Blogs build client connections

Vancouver business and web marketing consultant Doug Williams has self-published a book about his trade, and has advice for small businesses hoping to make their way to the top of potential customers’ Google searches.

His book, “Biz Blog Marketing” hit Feb. 8. He published it under a non-exclusive agreement with for $575, and hopes it will soon be picked up by book giants like Barnes and Noble.

In the meantime, BookSurge’s web-based print service provides on-demand copies for his company’s Internet marketing courses.

Williams founded Doug Williams and Assoc. as a business consultant in 2002 and previously worked in senior leadership at Vancouver-based Silicon Forest Electronics Inc., Tualatin-based Western Electronics and California-based Easton Sporting Goods Manufacturing.

He broke into web marketing after he had trouble bringing Internet traffic to his firm’s website, which was designed by a contractor. He took matters into his own hands and learned to work with HTML and optimize web pages for search engine hits.  

“I’m a voracious learner,” Williams said. “You just immerse yourself in it and come out with a solution. You can learn anything through the Internet.”

Now his company approaches web marketing with a comprehensive business strategy in mind. Williams and 10 employees design and administer web pages and blogs after assessing clients’ marketing needs.

The company has grown between 50 and 75 percent annually since 2002 and sees 20 to 30 new clients each month, Williams said.

According to a November study by Nielsen Net Ratings, 70 percent of businesses have at least one website, and an increasing number are maintaining industry blogs, which Williams said are useful for branding and attracting hits from top search engines such as Google and Yahoo.

“(A blog) really is important for branding yourself as an expert,” he said. “It’s not for advertising a product – it’s about building connections with clients. You pick a subject they want to know about, research it and become the expert. It’s a self-fulfilling prophecy.”

Blogging sites, such as, or provide web space – often for free – where independent writers can post articles and photos regularly and keep searchable archives of their work. Viewers can subscribe to get automatic blog updates by email and leave comments on articles or pass article links on to other readers.

Williams recommends bloggers keep posts short and frequent – 200 to 300 words, two or three times a week – to keep readers coming back. He suggests business bloggers avoid topics such as personnel issues, company or trade secrets, sensitive legal or financial information and strong political views.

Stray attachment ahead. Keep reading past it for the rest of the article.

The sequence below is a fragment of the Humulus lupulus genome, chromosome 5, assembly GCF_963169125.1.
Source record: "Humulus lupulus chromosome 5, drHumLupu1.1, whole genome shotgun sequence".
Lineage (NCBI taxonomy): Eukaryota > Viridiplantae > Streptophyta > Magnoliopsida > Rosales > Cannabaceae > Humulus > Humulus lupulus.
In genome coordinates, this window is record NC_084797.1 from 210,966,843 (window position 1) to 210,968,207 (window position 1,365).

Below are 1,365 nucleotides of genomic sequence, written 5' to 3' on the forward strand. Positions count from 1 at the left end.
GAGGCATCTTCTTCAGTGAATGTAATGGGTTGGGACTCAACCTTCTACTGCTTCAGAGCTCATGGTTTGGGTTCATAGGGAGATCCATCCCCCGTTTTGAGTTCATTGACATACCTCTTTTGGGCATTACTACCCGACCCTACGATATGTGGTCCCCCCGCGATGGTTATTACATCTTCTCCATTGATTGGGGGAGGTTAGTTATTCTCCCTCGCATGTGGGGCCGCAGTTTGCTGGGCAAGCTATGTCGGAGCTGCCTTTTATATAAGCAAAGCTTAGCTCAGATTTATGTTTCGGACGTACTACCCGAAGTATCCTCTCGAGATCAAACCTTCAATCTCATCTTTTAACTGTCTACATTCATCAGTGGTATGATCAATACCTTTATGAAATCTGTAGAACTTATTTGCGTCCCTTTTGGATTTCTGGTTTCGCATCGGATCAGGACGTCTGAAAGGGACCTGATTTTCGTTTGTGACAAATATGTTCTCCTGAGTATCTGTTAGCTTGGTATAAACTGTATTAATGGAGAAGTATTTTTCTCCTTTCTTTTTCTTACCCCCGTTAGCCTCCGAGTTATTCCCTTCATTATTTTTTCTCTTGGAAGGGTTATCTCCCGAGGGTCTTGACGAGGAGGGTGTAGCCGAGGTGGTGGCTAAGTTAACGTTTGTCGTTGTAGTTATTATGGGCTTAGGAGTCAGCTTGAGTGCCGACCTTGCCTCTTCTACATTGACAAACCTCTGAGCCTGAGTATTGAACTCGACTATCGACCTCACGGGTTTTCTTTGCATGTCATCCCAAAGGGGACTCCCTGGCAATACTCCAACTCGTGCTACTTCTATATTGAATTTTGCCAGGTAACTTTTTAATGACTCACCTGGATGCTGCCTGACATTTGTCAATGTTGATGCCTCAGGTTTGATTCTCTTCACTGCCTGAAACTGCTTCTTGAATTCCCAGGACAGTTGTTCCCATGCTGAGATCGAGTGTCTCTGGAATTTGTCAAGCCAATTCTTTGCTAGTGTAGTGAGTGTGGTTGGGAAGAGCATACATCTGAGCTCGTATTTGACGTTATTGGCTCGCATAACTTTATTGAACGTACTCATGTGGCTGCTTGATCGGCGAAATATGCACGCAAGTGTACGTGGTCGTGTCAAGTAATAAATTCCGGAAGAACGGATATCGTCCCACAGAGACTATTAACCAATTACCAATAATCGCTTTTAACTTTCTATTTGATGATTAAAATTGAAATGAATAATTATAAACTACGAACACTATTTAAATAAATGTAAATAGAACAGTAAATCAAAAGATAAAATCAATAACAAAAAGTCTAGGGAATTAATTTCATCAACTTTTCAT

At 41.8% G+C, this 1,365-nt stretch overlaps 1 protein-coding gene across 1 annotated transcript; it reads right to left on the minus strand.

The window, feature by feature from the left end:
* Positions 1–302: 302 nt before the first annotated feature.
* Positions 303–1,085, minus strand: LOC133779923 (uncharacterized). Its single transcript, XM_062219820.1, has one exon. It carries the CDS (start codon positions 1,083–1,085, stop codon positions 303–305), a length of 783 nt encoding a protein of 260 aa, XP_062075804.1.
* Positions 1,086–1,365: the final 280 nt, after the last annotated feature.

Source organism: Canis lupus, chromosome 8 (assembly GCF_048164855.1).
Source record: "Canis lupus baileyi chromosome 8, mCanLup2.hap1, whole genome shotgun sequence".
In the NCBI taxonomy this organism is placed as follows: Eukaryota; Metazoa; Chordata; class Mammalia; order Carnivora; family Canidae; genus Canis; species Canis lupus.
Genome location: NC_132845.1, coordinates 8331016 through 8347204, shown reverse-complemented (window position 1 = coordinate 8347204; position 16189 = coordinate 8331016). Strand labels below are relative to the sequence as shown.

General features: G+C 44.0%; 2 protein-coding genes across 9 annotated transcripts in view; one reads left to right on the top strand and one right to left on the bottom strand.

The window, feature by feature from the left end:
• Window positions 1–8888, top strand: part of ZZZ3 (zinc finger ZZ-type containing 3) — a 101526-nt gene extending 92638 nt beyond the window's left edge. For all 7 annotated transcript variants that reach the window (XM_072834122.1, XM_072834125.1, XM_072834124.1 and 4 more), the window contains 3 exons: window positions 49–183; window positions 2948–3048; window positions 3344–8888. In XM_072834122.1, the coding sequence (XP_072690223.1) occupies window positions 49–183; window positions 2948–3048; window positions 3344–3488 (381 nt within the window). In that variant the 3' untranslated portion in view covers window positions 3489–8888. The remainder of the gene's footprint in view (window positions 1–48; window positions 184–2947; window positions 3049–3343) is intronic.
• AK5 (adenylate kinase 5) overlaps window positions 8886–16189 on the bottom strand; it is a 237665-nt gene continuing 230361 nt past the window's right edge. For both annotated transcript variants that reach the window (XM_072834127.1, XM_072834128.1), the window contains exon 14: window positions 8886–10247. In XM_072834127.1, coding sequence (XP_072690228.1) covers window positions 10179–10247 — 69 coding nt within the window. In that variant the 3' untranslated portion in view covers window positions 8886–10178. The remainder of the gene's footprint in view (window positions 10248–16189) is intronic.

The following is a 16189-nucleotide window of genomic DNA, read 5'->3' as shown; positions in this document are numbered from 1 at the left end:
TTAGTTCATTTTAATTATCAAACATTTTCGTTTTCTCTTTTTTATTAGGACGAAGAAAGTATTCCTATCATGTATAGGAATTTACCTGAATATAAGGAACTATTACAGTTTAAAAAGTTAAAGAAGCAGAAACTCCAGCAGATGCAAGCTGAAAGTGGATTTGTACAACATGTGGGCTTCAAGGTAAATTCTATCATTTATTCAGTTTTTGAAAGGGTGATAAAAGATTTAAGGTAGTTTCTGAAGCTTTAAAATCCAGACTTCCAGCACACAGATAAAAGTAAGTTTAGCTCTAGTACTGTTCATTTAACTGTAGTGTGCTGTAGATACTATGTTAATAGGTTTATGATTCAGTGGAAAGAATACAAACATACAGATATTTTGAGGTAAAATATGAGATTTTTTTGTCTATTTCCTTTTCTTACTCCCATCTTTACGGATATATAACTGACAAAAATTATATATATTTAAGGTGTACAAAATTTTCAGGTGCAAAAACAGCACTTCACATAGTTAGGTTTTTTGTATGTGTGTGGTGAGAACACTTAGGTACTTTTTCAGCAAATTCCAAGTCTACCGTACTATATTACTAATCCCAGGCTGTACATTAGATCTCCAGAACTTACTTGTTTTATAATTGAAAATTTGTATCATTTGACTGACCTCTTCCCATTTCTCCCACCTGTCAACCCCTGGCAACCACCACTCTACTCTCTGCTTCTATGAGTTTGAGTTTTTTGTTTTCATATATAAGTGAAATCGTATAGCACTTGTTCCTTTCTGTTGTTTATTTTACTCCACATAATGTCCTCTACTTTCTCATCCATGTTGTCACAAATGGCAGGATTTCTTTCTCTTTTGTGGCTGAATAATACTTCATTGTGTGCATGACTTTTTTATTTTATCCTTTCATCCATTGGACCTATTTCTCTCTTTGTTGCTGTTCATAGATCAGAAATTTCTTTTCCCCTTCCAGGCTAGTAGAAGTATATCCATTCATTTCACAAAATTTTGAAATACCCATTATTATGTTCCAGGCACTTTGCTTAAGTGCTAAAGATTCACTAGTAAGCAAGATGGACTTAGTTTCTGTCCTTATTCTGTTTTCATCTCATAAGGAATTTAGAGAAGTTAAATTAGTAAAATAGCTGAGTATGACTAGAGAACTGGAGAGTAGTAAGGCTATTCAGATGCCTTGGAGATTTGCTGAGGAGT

“Before I’ll sell a blog, I make sure they’re willing to commit to the time it takes to maintain,” he said, adding that a blog usually needs one and a half to three hours of upkeep weekly.

As of April 2007, 22 of the world’s top 100 websites were blogs, according to, which tracks the popularity of 112.8 million blogs. With so many websites and blogs out there, it’s easy for a small business site to get lost in the cyber shuffle.

But Williams said they are still worthwhile for small businesses because Internet searches are now used like the Yellow Pages. Consumers look online for business information, such as hours of operation, lists of services and driving directions, he said.

Williams recommends businesses be intentional about using phrases common to web searches on their websites. Such efforts have put the Vancouver-based School of Piano Technology for the Blind at the top of hits in a Google search of word combinations such as “piano school blind” and “blind career impaired visually.”

Williams’ strongest piece of advice for small businesses is to avoid starting with a template-type website.

“Generally, those cannot be found on the search engines,” he said. “They’re quick and inexpensive but they don’t bring any traffic. Don’t find the cheap, easy solution unless you really don’t care about anyone finding your website.”


A business website should have a balance of graphics to draw visitors in and text to tell search engines what the site is about.


Create a professional image. The Internet creates a level playing field for businesses of all sizes.

Grab visitors’ attention in three seconds or less.

Design simple and intuitive navigation.

Have a clear call to action, such as “buy now” or “request a quote.”

Put contact information on every page.


Use blinking or scrolling text or auto-loading sound.

Use graphic intensive, slow-loading pages.

Use an intro or splash page. These get low search engine rankings.

Design a website in frames. They’re hard for search engines to find.

Design full-width pages. They’re hard to read on wide-screen computer monitors.

Source: Doug Williamson and Assoc.

Charity Thompson can be reached at